“It’s not faiiiiiiiiirrrrrrrrrr…” I hear for the 47th time today.  And my children have just been home from school for 16 minutes.

How?  How have my children become scorekeepers?  Measuring their opportunities and options against the other’s?  This wasn’t taught to them… This wasn’t modeled.  We don’t parse out blessings, or weigh one’s joys against another’s to make sure the scale is agonizingly equal.

But here we are.  Stuck in a mindset where one’s blessing is another’s offense.  And I realize.  Perhaps we didn’t teach an attitude of entitlement but I can teach gratitude.

As the years go by, November is quickly becoming my favorite month.  Thanksgiving my favorite season.  I just love the concept of a holiday devoted to gratitude.  To a season given to thankfulness and counting of blessings.  What an amazing reset before the frenzied consumerism that has become the American Christmas.  What a wonderful reminder of the importance of Advent.

I have become a collector if you will, of ways to celebrate gratitude.  Of opportunities for people in all stages of life to practice a month of Thankfulness leading up to Thanksgiving.  It has made a big difference in my life, and I am grateful to be able to share them with you!

10353085-_uy200_1000 Gifts- Have you ever read a book that makes an impact on your life far beyond the words on the page?  For me, one of those books was 1000 Gifts, by Ann Voskamp.  I loved this spiritual memoir of a life’s journey from bitterness to gratitude.
Other wonderful reads that have taught me about gratitude: Present Over Perfect by Shauna Neiquist, The Ragamuffin Gospel by Brennan Manning, The Joyful Christian by C.S. Lewis

Thankfulness JarThankfulness Jar- Every year on November 1st, our family places an empty mason jar, and a small vase filled with slips of paper on our kitchen table.  Each night at dinner all of use write down something we are thankful for on a piece of paper and put it in the jar.  It is a great way to teach your children to be aware of blessings, and to train yourself in that mindset!  WARNING- you may need to invest in a bigger jar!  We had to upgrade last year- twice!

friendsgiving-bannerFriendsgiving-  Oftentimes Thanksgiving day itself gets consumed by the pressures of the meal and the stress that inevitably come with a big family gathering.  Yes, by all means still have Thanksgiving dinner!  But, what if you invite some family friends over to a smaller dinner some other time this month, with the thought to simply break bread together, and be thankful for God’s gifts of hospitality, of friendship?  Or invite several friends over, potluck style- people who may not have families, or may not be able to travel home to family for Thanksgiving this year?  That would be a great way to model Biblical hospitality, and a chance to recapture the THANKFULNESS of Thanksgiving in a busy holiday season.

778899bcc3a310af6a602162069abd87-christmas-greeting-messages-merry-christmas-greetingsThanksgiving Cards- Christmas Cards are a long-established tradition.  But imagine if this year, each day in the month of November, you wrote a hand written letter to someone who blessed you in 2017.  Imagine what a blessing that would be, both to the recipient of the letter, but also to you, to spend a month immersed in reflecting upon the blessings given to you by your friends and neighbors this year?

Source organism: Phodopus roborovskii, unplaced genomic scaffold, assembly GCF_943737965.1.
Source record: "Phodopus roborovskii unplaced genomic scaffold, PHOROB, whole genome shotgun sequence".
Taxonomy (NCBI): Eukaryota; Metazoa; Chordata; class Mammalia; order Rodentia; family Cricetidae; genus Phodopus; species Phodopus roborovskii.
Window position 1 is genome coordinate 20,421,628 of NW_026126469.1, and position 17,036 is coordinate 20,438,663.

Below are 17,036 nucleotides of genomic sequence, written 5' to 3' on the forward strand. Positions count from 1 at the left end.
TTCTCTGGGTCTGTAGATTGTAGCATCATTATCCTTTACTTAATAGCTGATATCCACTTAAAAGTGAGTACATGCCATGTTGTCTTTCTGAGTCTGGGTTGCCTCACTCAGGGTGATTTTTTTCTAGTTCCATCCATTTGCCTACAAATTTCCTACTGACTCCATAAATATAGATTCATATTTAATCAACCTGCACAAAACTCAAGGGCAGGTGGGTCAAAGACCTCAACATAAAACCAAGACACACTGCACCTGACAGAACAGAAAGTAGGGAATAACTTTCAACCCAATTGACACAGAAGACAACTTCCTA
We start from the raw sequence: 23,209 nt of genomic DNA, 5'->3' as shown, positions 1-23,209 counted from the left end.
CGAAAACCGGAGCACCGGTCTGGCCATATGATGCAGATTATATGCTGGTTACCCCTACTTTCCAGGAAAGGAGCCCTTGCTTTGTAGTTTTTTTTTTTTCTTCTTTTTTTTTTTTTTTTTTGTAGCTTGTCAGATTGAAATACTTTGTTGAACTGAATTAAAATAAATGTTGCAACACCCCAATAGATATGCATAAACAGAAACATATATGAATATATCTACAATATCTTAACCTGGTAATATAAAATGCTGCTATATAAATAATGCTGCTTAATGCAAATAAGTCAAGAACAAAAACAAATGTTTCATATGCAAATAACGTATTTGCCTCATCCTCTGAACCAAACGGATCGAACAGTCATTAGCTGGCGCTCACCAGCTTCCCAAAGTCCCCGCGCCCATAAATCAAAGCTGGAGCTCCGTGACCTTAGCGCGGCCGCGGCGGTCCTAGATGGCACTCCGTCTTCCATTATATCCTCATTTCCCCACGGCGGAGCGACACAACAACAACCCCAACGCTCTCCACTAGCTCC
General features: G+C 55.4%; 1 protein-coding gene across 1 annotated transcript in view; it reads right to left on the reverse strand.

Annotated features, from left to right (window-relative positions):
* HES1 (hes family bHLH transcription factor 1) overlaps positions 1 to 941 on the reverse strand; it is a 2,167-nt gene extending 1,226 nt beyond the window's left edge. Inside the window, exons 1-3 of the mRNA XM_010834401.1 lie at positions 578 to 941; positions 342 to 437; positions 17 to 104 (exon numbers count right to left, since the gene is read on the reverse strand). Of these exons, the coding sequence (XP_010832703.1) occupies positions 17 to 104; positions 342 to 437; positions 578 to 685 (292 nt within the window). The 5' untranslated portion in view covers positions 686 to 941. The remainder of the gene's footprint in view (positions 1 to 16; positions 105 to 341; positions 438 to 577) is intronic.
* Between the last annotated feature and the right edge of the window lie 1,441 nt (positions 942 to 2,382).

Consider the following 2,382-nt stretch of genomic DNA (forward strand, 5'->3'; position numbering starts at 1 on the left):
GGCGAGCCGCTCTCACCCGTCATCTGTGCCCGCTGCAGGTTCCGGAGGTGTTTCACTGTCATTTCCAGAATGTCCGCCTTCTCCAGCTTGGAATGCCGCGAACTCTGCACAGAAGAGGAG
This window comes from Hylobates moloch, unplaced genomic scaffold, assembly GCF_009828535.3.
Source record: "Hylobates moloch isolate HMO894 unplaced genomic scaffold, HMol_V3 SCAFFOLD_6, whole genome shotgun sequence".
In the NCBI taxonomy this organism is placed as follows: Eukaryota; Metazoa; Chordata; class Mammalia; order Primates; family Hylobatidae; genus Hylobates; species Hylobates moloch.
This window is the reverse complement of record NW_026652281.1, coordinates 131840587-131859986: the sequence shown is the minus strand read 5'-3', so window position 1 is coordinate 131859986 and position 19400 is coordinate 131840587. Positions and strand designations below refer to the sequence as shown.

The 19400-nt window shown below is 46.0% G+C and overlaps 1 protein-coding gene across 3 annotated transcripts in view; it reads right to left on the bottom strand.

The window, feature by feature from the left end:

thankfulSet the Table with Thanks- Every year for November, I bring out one of my favorite table accessories my fall table runner.  And my gold paint pen.  And whenever we have guests over to eat, I ask everyone to write one thing they are thankful for on the runner as we break bread together.  I can’t wait for the day when my runner is filled up with blessings!  What an amazing witness to God’s faithfulness over the years!  In my mind, it would be so fun to see a grandmother’s white tablecloth, scribbled with blessings, a family heirloom brought out every year on THanksgiving.  A beloved family tradition.


Think of Who is Missing- As you prepare for THanksgiving dinner this year, ask yourself if there is room for one more.  Is there someone you know (or don’t know that well) that you could invite to join you?  We are called to be salt and light, and to befriend the alien, the outcast, and the widow.  What better way to celebrate gratitude than to make room for everyone at the table?





The Bible in 2 Sentences

lydiaLast August on our family beach trip, I had a moment.  My daughter was playing with me on the bed, and she started paging through the Bible.  She was absorbed in her project, and, as most two year olds do, she was providing a running narrative of every thought that ran through her head.  As she was playing, she began ‘reading’ the Bible.

Page after page, she was reading the same two sentences over and over…

But I’m scared!
You must trust the Lord.

Over and over, page after page, the same two sentences.  She probably said it twenty times. But I’m scared! You must trust the Lord… But I’m scared! You must trust the Lord… But I’m scared! You must trust the Lord… scared… trust… scared… trust.  But.. trust.  

And that’s when it hit me.  This is the Bible, in it’s most simplistic form.  Yes- there are many theological truths missing from these two statements.  True- there is no Jesus there.  But implicit in these two statements is the crux of my daily walk with God.  The essential struggle between my doubts and God’s goodness.  My stubborn need to see the future, to know the way out, and God’s good plan for my life.